Every Monday, we head downtown to participate in a free, non-competitive, evening walk/run, and, one Monday a month, we help out by staffing the check-in tables. When we volunteer, we like to bring little treats. Nothing too big, just a little bite that says to the other volunteers, thanks for helping. This past Monday, we decided to bring croissants. Made from scratch, of course, but not full-size croissants. We thought we’d try to make them bite-sized.
As with Tuesday’s post, this recipe and the techniques used come from Bouchon Bakery, by Thomas Keller and Sebastian Rouxel. And, if you’ve made croissants before, you’ll know that they’re involved and take awhile. Not a huge amount of your time, but a lot of time while the dough chills between rolling and folding. In that way, making croissants is very similar to making Puff Pastry. But, if you’re looking for a weekend baking project, these croissants may be the perfect thing for a Sunday afternoon treat. Let’s scratch ’em up!
Makes about 40 mini croissants
Yes, ideally you should go out and buy a European-style butter. We didn’t, and we wonder if that’s why we only gave this (spoiler alert) recipe four stars. Everything we’ve read says the Plugra brand is the best choice. Now, when we went to the cupboard for the diastatic malt powder, it turns out that we didn’t have any. Did this happen to you, too? Well, it’s available on line, but we also know that King Arthur Bread flour has malted barley as an ingredient, which we think serves the same purpose, so we used 200 grams of bread flour and 300 grams of all-purpose. Hindsight being 20-20, we think that the bread flour had too much gluten and made the dough harder to roll out.
Procedure in detail:
Day 1 (the easy day):
Make poolish. Making the poolish the night before allows flavors to develop. We already have a sourdough starter from baking bread that has a lot of flavors, so we used some of that in place of instant yeast, but you can use instant yeast if that’s what you have. Basically, just stir the poolish ingredients –the water should be room temperature — together in a non-reactive bowl until the mixture resembles pancake batter. Cover loosely with plastic wrap and let sit out — yep, right on the kitchen counter — overnight.
Day 2 (the busy day):
Shape butter. Place the 330 g of butter between 2 pieces of baking parchment and pound from side to side and front to back with a rolling pin, until you have a block of butter about 6 1/2 x 7 1/2 inches in size. Wrap tightly in the parchment and refrigerate until needed.
Make dough. In the bowl of a stand mixer fitted with the dough hook, combine the flour, sugar, yeast, diastatic malt powder, and give it a few swirls of mixing. Pour half the 200 grams of water around the edge of the poolish and add the poolish to the flour. Add the 100 g of butter and half the remaining water, leaving about 50g (a little less than 1/4 cup). Mix on low for 2 minutes until all the flour is incorporated. If the dough seems dry, add a little more water.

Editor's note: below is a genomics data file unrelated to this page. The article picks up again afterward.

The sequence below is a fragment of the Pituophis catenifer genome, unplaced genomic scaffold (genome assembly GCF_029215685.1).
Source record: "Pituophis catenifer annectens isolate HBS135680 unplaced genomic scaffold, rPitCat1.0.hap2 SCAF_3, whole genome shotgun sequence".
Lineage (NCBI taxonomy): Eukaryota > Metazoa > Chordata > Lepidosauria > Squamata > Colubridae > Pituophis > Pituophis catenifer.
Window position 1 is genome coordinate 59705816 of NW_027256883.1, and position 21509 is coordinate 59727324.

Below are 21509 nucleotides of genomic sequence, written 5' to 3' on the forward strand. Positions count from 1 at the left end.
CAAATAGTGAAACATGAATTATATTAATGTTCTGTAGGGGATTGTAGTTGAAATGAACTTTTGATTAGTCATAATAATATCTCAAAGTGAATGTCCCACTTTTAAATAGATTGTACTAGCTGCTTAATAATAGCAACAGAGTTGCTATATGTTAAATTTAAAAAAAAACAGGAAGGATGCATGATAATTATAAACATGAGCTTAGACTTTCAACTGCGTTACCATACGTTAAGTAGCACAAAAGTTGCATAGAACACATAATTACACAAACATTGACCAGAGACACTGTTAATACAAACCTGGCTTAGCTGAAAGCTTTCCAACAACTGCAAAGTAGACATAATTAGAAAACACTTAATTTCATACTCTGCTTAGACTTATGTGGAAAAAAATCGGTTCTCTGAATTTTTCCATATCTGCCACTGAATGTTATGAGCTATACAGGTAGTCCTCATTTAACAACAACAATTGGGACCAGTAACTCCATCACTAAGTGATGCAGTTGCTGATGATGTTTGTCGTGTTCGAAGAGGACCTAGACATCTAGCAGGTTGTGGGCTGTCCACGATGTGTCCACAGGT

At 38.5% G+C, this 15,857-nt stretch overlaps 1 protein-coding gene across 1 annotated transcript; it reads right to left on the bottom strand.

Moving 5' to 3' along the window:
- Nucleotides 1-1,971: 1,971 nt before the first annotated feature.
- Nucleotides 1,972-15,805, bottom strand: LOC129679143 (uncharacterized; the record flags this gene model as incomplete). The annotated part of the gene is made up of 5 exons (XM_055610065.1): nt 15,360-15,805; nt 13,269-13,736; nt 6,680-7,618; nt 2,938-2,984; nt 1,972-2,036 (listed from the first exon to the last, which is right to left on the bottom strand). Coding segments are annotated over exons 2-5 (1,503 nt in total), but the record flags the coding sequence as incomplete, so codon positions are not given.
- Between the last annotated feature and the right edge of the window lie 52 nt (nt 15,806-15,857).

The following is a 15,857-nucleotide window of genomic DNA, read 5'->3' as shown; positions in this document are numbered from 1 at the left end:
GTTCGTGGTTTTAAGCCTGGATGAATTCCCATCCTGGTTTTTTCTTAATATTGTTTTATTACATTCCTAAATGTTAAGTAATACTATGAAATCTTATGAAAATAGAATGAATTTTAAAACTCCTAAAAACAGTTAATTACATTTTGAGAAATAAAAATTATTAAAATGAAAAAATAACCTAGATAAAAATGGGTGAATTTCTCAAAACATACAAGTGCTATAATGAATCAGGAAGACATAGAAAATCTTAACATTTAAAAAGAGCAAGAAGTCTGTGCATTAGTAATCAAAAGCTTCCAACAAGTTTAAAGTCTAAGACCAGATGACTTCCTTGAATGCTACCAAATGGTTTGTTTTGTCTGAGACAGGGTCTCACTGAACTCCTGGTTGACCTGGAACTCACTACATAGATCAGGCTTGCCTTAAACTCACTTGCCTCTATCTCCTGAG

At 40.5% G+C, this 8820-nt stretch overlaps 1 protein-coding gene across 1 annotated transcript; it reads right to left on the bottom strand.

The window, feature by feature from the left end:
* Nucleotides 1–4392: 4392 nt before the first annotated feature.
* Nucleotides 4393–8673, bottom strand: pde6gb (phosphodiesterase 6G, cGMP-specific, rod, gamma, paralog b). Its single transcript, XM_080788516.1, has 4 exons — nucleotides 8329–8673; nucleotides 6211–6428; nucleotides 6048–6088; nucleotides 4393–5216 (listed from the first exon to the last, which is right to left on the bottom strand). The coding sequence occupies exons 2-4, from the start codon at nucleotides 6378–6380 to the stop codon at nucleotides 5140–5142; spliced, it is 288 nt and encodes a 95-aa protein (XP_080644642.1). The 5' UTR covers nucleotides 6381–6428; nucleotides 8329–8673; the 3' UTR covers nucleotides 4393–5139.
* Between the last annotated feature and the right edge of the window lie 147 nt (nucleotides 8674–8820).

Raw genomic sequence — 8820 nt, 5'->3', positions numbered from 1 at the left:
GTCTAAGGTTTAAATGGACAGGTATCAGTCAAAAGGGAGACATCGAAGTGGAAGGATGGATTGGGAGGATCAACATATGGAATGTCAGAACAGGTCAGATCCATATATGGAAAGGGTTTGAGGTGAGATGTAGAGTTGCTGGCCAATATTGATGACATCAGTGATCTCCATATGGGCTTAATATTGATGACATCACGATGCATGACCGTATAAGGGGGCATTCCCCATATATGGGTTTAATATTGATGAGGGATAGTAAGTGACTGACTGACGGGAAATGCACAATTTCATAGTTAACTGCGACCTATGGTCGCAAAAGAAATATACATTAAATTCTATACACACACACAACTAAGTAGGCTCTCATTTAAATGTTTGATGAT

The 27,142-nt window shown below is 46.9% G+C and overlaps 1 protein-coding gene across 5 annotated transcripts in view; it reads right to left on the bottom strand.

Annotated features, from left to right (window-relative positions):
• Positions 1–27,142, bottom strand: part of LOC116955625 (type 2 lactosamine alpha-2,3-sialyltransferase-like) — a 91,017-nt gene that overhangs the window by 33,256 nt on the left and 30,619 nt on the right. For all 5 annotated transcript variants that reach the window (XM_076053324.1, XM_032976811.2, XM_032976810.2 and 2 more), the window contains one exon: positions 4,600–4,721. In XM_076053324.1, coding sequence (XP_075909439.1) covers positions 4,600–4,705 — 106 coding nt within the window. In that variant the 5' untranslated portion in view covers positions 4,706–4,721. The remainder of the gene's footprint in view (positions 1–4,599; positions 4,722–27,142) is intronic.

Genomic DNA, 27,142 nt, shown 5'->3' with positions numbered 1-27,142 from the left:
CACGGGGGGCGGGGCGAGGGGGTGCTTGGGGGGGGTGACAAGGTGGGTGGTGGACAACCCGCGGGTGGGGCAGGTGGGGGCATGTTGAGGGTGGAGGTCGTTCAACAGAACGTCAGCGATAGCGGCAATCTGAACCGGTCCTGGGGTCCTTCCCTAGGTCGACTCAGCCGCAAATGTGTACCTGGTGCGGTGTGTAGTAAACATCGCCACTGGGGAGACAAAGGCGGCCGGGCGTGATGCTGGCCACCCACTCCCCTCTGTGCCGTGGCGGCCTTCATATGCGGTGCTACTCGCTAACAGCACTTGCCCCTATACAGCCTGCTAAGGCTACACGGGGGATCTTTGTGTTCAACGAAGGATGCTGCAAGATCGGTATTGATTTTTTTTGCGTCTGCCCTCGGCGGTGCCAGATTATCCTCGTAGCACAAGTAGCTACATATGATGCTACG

Add salt. Sprinkle the salt over the top of the dough and mix. And mix. And mix. Mix for 20 minutes. We know that seems like a long time, and we agree; however, the original recipe doesn’t, so 20 minutes, it is.
Shape and rest. Place the dough on a work surface and shape into a ball. Meanwhile, lightly oil the mixer bowl with a neutral-flavored oil. Place the dough in the bowl, seam side down, and cover. Let rest and rise for an hour.
Shape and freeze. Place the dough on a lightly-floured work surface and pat and press down to form a rectangle about 10 x 7 1/2 inches in size. Line a baking sheet with parchment and place the dough in the center. Wrap in plastic and freeze for 20 minutes. Yep, set the timer so you don’t forget.
Encase butter. Now, we’re about to get into the real part of making croissant dough. Remove the dough from the freezer and place on a lightly-floured work surface. Use the rolling pin to roll the dough out to a rectangle about 16 x 7 1/2 inches. It seems to be easiest to place one of the short sides nearest you and roll the dough away from you, but it can be tricky because the dough has the tendency to spring back. Once you have the rectangle, place your block of butter in the middle and fold the top half and bottom half of the dough over and pinch it together. If you peek, you should be able to see butter on the sides.
Perform turn 1. The whole secret of making flaky laminated dough, like croissant dough, is to do several “turns.” Basically, we roll out the dough into a larger rectangle, then fold and turn it 90° before rolling again. So, starting at the seam, roll the dough and butter out to a rectangle about 22 inches long and 9 inches wide. Fold the bottom third of the dough up and the top third down, as if you’re folding a letter, and lightly press the dough together. Place on your baking sheet lined with parchment, wrap in plastic, and freeze for 20 minutes. You freeze between turns to keep the butter cold so it doesn’t melt into the flour. If it melts in, you’ll have a nice buttery dough, but it won’t be flaky.